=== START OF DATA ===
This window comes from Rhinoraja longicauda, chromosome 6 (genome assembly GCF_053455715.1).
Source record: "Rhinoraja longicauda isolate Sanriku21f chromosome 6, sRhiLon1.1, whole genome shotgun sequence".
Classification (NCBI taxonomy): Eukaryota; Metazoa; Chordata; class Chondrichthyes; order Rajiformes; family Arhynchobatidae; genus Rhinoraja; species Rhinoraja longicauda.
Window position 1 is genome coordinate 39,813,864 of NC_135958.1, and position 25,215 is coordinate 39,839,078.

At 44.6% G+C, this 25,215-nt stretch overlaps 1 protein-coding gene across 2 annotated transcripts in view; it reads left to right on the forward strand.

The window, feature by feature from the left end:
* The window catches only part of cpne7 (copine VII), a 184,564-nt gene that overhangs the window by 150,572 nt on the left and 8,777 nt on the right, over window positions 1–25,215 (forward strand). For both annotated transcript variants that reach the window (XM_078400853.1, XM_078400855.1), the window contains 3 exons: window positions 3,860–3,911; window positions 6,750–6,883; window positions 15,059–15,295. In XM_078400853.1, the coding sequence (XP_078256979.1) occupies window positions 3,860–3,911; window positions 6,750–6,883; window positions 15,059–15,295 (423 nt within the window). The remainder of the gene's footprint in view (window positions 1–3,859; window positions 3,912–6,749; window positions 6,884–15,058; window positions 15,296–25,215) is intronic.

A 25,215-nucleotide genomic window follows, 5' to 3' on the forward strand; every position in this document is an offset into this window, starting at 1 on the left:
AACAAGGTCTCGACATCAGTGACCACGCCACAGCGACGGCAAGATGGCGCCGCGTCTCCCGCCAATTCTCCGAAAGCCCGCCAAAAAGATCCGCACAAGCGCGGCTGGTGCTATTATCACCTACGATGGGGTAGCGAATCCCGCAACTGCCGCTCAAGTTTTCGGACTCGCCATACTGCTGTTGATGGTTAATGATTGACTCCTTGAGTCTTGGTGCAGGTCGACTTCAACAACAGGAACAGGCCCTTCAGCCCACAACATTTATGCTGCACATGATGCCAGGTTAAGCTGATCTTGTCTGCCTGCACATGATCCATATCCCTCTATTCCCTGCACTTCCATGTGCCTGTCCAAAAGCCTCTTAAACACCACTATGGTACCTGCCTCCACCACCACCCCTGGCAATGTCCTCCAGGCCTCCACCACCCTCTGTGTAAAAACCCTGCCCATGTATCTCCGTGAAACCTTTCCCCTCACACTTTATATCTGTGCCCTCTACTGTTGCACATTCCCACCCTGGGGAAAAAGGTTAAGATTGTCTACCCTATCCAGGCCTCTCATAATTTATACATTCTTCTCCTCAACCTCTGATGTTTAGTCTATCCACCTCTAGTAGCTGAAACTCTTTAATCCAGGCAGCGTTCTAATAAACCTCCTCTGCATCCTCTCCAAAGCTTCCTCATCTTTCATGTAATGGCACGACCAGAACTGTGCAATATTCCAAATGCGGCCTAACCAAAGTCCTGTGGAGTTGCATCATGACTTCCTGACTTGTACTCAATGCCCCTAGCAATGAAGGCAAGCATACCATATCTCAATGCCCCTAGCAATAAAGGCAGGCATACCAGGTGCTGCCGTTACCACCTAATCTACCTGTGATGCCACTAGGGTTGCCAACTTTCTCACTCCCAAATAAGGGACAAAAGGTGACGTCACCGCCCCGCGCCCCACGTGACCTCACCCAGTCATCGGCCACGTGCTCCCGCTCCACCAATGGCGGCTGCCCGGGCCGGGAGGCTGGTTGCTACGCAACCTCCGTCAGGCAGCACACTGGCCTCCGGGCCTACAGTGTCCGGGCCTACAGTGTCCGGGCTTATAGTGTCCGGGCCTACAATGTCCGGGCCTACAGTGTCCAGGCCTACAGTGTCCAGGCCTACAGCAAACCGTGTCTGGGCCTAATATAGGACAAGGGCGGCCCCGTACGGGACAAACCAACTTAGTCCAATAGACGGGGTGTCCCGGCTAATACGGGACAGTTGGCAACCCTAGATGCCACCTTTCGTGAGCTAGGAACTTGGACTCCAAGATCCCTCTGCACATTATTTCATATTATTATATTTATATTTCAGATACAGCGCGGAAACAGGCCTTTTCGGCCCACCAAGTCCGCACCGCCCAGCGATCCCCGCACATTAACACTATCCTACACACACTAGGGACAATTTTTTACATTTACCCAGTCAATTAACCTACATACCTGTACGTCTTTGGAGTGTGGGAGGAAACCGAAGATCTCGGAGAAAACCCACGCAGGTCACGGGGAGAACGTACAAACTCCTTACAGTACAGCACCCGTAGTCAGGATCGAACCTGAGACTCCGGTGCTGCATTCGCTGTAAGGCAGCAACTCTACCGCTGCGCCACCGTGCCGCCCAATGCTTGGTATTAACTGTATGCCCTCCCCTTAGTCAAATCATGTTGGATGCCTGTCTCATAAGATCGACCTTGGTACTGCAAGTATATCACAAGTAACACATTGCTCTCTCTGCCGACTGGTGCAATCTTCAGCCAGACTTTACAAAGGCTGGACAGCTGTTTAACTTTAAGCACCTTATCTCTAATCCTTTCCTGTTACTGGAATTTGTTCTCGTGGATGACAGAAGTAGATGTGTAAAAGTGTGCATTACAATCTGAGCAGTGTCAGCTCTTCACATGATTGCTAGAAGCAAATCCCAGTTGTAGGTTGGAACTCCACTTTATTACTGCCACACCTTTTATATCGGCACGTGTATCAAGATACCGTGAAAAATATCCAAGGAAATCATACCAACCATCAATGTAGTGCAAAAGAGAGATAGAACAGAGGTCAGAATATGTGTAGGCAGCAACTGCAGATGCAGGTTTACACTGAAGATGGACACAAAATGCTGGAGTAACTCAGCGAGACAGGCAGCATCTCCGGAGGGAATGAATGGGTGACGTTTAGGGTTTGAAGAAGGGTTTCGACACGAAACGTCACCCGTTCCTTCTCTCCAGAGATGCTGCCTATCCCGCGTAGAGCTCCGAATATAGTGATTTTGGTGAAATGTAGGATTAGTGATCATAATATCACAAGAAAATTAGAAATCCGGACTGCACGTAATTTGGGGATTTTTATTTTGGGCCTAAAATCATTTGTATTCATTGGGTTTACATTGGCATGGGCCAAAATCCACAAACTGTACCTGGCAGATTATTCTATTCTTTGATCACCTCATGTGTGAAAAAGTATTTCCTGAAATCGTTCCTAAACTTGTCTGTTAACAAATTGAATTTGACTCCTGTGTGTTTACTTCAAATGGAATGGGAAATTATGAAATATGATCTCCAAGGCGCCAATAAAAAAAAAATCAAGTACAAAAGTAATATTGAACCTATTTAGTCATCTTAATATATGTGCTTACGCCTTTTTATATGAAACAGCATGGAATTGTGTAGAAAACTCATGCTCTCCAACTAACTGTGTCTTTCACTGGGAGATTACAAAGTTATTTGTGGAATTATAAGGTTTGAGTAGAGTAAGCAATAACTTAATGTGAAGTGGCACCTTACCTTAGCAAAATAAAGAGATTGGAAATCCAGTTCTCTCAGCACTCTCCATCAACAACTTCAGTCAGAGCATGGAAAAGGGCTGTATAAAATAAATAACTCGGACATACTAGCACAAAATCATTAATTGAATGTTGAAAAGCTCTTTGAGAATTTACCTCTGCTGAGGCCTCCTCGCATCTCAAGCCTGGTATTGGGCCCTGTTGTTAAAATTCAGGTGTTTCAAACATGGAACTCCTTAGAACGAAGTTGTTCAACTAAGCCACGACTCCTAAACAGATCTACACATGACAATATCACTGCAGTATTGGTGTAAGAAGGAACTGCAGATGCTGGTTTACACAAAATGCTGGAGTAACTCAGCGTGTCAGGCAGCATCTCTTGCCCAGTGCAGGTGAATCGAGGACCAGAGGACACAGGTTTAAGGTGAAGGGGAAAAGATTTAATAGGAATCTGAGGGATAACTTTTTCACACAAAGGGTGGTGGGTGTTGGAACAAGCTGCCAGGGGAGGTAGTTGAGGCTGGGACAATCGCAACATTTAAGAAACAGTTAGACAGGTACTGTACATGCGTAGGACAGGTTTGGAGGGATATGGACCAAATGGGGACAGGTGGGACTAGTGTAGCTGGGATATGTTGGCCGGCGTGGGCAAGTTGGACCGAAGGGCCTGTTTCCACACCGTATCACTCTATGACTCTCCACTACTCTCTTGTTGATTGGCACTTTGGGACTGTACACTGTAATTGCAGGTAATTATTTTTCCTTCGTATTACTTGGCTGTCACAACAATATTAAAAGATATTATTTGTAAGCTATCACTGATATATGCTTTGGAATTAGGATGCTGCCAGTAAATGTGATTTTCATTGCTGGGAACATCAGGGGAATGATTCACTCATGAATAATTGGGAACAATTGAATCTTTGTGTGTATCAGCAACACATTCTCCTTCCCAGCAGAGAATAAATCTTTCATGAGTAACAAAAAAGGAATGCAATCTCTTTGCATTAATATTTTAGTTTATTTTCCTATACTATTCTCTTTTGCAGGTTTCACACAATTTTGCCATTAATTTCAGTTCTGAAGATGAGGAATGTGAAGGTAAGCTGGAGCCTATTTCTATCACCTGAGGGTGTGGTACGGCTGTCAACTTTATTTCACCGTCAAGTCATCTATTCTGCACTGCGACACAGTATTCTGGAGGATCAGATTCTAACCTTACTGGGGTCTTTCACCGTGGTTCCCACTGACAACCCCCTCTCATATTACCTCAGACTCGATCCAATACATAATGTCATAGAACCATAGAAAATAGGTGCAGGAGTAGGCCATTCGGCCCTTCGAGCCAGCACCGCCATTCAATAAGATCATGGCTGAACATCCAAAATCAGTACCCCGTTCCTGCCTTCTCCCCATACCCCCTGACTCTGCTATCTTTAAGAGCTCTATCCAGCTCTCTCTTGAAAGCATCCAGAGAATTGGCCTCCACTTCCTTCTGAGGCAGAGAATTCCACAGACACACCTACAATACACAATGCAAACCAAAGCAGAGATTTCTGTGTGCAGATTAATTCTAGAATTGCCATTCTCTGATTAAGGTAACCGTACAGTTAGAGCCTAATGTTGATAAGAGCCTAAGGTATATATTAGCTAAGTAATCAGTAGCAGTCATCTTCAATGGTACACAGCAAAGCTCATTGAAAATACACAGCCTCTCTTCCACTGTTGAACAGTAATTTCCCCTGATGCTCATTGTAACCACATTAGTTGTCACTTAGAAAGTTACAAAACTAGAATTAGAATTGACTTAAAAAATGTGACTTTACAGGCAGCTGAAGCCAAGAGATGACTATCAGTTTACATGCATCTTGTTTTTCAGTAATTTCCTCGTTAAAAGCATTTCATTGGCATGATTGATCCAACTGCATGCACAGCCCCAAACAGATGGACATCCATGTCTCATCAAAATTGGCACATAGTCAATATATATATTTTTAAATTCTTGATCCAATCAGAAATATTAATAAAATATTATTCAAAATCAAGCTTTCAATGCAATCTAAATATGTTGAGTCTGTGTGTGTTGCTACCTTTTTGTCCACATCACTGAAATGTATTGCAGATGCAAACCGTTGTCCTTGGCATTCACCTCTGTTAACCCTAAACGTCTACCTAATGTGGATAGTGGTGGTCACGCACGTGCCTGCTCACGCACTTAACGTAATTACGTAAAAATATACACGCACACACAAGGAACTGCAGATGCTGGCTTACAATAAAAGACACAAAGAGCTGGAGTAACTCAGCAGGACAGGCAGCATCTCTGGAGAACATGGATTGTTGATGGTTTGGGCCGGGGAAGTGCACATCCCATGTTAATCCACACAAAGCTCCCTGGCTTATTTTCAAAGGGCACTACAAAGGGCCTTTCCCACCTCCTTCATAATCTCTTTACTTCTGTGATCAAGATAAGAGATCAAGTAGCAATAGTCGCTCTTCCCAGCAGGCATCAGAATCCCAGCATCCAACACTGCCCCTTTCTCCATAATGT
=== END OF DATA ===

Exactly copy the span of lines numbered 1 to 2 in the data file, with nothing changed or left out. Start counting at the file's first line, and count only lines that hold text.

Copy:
This window comes from Rhinoraja longicauda, chromosome 6 (genome assembly GCF_053455715.1).
Source record: "Rhinoraja longicauda isolate Sanriku21f chromosome 6, sRhiLon1.1, whole genome shotgun sequence".